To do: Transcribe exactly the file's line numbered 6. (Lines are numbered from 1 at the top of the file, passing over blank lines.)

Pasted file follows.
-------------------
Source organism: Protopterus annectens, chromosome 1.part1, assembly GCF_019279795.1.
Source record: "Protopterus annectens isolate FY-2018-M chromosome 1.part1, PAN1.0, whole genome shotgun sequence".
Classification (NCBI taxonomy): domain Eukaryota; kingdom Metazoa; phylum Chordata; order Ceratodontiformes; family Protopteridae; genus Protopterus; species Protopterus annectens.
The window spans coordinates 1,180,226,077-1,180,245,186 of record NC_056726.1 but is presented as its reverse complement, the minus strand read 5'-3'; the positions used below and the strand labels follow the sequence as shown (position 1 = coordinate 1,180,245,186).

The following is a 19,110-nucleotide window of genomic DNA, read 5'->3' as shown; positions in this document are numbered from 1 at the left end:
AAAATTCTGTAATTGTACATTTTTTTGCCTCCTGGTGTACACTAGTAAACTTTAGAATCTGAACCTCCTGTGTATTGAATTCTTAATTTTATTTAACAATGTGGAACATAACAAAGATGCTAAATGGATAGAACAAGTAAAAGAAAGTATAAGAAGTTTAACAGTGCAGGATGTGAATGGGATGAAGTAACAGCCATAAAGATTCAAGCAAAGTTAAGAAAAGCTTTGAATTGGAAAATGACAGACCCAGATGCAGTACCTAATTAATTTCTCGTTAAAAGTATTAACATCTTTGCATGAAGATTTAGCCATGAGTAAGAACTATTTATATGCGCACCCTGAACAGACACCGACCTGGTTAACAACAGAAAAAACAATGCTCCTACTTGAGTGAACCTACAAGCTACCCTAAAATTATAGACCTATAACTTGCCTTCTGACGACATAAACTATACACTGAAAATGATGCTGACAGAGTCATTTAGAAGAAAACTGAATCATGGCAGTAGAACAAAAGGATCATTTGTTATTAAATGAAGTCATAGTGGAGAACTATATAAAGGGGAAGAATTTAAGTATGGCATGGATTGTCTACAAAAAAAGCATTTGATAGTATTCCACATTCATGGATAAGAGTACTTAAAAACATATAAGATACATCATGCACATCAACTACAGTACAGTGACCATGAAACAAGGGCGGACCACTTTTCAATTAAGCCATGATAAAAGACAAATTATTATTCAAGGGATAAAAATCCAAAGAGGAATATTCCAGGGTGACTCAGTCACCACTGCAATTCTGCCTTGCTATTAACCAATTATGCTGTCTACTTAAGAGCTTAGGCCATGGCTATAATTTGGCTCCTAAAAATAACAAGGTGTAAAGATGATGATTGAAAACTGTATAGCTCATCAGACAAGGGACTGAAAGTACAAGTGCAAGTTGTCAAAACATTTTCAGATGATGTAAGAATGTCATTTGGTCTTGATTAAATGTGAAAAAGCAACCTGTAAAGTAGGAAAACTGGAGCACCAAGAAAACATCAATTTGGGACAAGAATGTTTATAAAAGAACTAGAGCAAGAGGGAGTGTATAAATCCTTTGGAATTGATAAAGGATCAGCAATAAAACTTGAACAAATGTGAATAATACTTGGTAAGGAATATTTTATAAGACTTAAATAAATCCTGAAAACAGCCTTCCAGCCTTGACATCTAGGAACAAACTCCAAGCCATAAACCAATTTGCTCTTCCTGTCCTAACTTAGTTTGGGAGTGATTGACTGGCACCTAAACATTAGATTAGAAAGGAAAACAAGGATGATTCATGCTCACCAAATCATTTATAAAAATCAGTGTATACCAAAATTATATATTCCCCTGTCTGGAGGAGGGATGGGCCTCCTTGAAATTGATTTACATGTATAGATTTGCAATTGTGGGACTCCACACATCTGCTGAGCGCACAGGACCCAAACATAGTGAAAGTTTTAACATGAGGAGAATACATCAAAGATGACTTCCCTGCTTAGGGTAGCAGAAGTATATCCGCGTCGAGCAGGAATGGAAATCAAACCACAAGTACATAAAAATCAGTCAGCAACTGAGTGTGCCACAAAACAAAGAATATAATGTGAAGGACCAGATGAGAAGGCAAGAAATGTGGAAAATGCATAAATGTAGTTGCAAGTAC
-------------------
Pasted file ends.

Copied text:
AAAATTCTGTAATTGTACATTTTTTTGCCTCCTGGTGTACACTAGTAAACTTTAGAATCTGAACCTCCTGTGTATTGAATTCTTAATTTTATTTAACAATGTGGAACATAACAAAGATGCTAAATGGATAGAACAAGTAAAAGAAAGTATAAGAAGTTTAACAGTGCAGGATGTGAATGGGATGAAGTAACAGCCATAAAGATTCAAGCAAAGTTAAGAAAAGCTTTGAATTGGAAAATGACAGACCCAGATGCAGTACCTAATTAATTTCTCGTTAAAAGTATTAACATCTTTGCATGAAGATTTAGCCATGAGTAAGAACTATTTATATGCGCACCCTGAACAGACACCGACCTGGTTAACAACAGAAAAAACAATGCTCCTACTTGAGTGAACCTACAAGCTACCCTAAAATTATAGACCTATAACTTGCCTTCTGACGACATAAACTATACACTGAAAATGATGCTGACAGAGTCATTTAGAAGAAAACTGAATCATGGCAGTAGAACAAAAGGATCATTTGTTATTAAATGAAGTCATAGTGGAGAACTATATAAAGGGGAAGAATTTAAGTATGGCATGGATTGTCTACAAAAAAAGCATTTGATAGTATTCCACATTCATGGATAAGAGTACTTAAAAACATATAAGATACATCATGCACATCAACTACAGTACAGTGACCATGAAACAAGGGCGGACCACTTTTCAATTAAGCCATGATAAAAGACAAATTATTATTCAAGGGATAAAAATCCAAAGAGGAATATTCCAGGGTGACTCAGTCACCACTGCAATTCTGCCTTGCTATTAACCAATTATGCTGTCTACTTAAGAGCTTAGGCCATGGCTATAATTTGGCTCCTAAAAATAACAAGGTGTAAAGATGATGATTGAAAACTGTATAGCTCATCAGACAAGGGACTGAAAGTACAAGTGCAAGTTGTCAAAACATTTTCAGATGATGTAAGAATGTCATTTGGTCTTGATTAAATGTGAAAAAGCAACCTGTAAAGTAGGAAAACTGGAGCACCAAGAAAACATCAATTTGGGACAAGAATGTTTATAAAAGAACTAGAGCAAGAGGGAGTGTATAAATCCTTTGGAATTGATAAAGGATCAGCAATAAAACTTGAACAAATGTGAATAATACTTGGTAAGGAATATTTTATAAGACTTAAATAAATCCTGAAAACAGCCTTCCAGCCTTGACATCTAGGAACAAACTCCAAGCCATAAACCAATTTGCTCTTCCTGTCCTAACTTAGTTTGGGAGTGATTGACTGGCACCTAAACATTAGATTAGAAAGGAAAACAAGGATGATTCATGCTCACCAAATCATTTATAAAAATCAGTGTATACCAAAATTATATATTCCCCTGTCTGGAGGAGGGATGGGCCTCCTTGAAATTGATTTACATGTATAGATTTGCAATTGTGGGACTCCACACATCTGCTGAGCGCACAGGACCCAAACATAGTGAAAGTTTTAACATGAGGAGAATACATCAAAGATGACTTCCCTGCTTAGGGTAGCAGAAGTATATCCGCGTCGAGCAGGAATGGAAATCAAACCACAAGTACATAAAAATCAGTCAGCAACTGAGTGTGCCACAAAACAAAGAATATAATGTGAAGGACCAGATGAGAAGGCAAGAAATGTGGAAAATGCATAAATGTAGTTGCAAGTAC